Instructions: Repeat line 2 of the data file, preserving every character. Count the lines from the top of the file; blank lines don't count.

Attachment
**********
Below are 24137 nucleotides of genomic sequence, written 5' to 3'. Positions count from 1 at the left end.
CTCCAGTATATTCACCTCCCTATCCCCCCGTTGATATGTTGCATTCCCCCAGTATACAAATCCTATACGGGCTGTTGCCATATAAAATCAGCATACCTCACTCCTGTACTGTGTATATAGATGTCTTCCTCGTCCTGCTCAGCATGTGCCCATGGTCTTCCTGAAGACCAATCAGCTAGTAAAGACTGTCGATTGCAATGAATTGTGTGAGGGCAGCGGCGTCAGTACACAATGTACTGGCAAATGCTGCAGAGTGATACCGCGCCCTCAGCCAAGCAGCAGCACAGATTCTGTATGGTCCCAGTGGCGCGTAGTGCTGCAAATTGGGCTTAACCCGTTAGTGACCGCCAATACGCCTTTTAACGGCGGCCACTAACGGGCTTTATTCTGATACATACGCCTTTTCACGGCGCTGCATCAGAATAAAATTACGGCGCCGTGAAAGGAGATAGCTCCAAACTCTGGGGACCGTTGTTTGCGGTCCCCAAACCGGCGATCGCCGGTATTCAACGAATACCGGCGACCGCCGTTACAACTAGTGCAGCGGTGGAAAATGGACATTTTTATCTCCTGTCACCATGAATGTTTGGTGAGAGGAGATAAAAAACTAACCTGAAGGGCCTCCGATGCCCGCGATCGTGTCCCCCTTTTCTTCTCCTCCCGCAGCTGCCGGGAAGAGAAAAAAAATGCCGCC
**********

CTCCAGTATATTCACCTCCCTATCCCCCCGTTGATATGTTGCATTCCCCCAGTATACAAATCCTATACGGGCTGTTGCCATATAAAATCAGCATACCTCACTCCTGTACTGTGTATATAGATGTCTTCCTCGTCCTGCTCAGCATGTGCCCATGGTCTTCCTGAAGACCAATCAGCTAGTAAAGACTGTCGATTGCAATGAATTGTGTGAGGGCAGCGGCGTCAGTACACAATGTACTGGCAAATGCTGCAGAGTGATACCGCGCCCTCAGCCAAGCAGCAGCACAGATTCTGTATGGTCCCAGTGGCGCGTAGTGCTGCAAATTGGGCTTAACCCGTTAGTGACCGCCAATACGCCTTTTAACGGCGGCCACTAACGGGCTTTATTCTGATACATACGCCTTTTCACGGCGCTGCATCAGAATAAAATTACGGCGCCGTGAAAGGAGATAGCTCCAAACTCTGGGGACCGTTGTTTGCGGTCCCCAAACCGGCGATCGCCGGTATTCAACGAATACCGGCGACCGCCGTTACAACTAGTGCAGCGGTGGAAAATGGACATTTTTATCTCCTGTCACCATGAATGTTTGGTGAGAGGAGATAAAAAACTAACCTGAAGGGCCTCCGATGCCCGCGATCGTGTCCCCCTTTTCTTCTCCTCCCGCAGCTGCCGGGAAGAGAAAAAAAATGCCGCC